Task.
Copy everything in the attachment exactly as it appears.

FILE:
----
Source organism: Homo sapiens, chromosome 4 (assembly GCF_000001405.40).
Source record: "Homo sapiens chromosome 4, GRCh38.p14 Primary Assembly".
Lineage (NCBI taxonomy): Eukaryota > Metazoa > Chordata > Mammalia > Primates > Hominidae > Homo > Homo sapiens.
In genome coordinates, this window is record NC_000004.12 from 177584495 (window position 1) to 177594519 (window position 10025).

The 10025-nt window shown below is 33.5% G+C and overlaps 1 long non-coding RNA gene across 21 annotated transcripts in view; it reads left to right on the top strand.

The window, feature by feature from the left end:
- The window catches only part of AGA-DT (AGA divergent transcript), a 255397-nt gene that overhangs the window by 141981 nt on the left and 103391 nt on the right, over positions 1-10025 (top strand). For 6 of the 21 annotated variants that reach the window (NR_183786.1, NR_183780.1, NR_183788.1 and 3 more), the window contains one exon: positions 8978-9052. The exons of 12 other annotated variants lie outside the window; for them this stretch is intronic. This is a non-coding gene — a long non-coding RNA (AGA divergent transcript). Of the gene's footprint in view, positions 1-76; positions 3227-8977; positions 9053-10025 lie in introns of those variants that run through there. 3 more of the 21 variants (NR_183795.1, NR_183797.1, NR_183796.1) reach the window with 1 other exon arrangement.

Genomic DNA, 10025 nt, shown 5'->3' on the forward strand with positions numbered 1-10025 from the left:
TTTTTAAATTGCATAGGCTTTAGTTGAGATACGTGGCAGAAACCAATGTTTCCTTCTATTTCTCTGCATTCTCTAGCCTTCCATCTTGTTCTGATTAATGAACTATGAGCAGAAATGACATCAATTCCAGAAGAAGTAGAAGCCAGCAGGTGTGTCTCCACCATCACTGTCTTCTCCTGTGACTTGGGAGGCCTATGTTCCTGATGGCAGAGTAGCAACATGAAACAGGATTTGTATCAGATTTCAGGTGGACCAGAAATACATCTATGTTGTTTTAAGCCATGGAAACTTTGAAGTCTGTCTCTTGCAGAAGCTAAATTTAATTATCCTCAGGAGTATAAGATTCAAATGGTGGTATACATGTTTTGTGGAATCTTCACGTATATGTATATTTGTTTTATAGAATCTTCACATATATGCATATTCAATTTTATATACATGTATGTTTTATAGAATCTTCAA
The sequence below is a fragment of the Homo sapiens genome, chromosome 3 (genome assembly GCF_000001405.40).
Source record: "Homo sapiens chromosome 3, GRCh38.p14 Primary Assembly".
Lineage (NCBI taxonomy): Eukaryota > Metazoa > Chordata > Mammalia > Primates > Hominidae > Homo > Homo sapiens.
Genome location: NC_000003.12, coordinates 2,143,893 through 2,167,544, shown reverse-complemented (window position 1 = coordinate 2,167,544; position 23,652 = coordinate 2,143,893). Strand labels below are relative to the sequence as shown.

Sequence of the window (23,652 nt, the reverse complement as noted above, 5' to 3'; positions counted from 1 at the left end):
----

Source organism: Homo sapiens, chromosome 4 (assembly GCF_000001405.40).
Source record: "Homo sapiens chromosome 4, GRCh38.p14 Primary Assembly".
Lineage (NCBI taxonomy): Eukaryota > Metazoa > Chordata > Mammalia > Primates > Hominidae > Homo > Homo sapiens.
In genome coordinates, this window is record NC_000004.12 from 177584495 (window position 1) to 177594519 (window position 10025).

The 10025-nt window shown below is 33.5% G+C and overlaps 1 long non-coding RNA gene across 21 annotated transcripts in view; it reads left to right on the top strand.

The window, feature by feature from the left end:
- The window catches only part of AGA-DT (AGA divergent transcript), a 255397-nt gene that overhangs the window by 141981 nt on the left and 103391 nt on the right, over positions 1-10025 (top strand). For 6 of the 21 annotated variants that reach the window (NR_183786.1, NR_183780.1, NR_183788.1 and 3 more), the window contains one exon: positions 8978-9052. The exons of 12 other annotated variants lie outside the window; for them this stretch is intronic. This is a non-coding gene — a long non-coding RNA (AGA divergent transcript). Of the gene's footprint in view, positions 1-76; positions 3227-8977; positions 9053-10025 lie in introns of those variants that run through there. 3 more of the 21 variants (NR_183795.1, NR_183797.1, NR_183796.1) reach the window with 1 other exon arrangement.

Genomic DNA, 10025 nt, shown 5'->3' on the forward strand with positions numbered 1-10025 from the left:
TTTTTAAATTGCATAGGCTTTAGTTGAGATACGTGGCAGAAACCAATGTTTCCTTCTATTTCTCTGCATTCTCTAGCCTTCCATCTTGTTCTGATTAATGAACTATGAGCAGAAATGACATCAATTCCAGAAGAAGTAGAAGCCAGCAGGTGTGTCTCCACCATCACTGTCTTCTCCTGTGACTTGGGAGGCCTATGTTCCTGATGGCAGAGTAGCAACATGAAACAGGATTTGTATCAGATTTCAGGTGGACCAGAAATACATCTATGTTGTTTTAAGCCATGGAAACTTTGAAGTCTGTCTCTTGCAGAAGCTAAATTTAATTATCCTCAGGAGTATAAGATTCAAATGGTGGTATACATGTTTTGTGGAATCTTCACGTATATGTATATTTGTTTTATAGAATCTTCACATATATGCATATTCAATTTTATATACATGTATGTTTTATAGAATCTTCAA
The sequence below is a fragment of the Homo sapiens genome, chromosome 3 (genome assembly GCF_000001405.40).
Source record: "Homo sapiens chromosome 3, GRCh38.p14 Primary Assembly".
Lineage (NCBI taxonomy): Eukaryota > Metazoa > Chordata > Mammalia > Primates > Hominidae > Homo > Homo sapiens.
Genome location: NC_000003.12, coordinates 2,143,893 through 2,167,544, shown reverse-complemented (window position 1 = coordinate 2,167,544; position 23,652 = coordinate 2,143,893). Strand labels below are relative to the sequence as shown.

Sequence of the window (23,652 nt, the reverse complement as noted above, 5' to 3'; positions counted from 1 at the left end):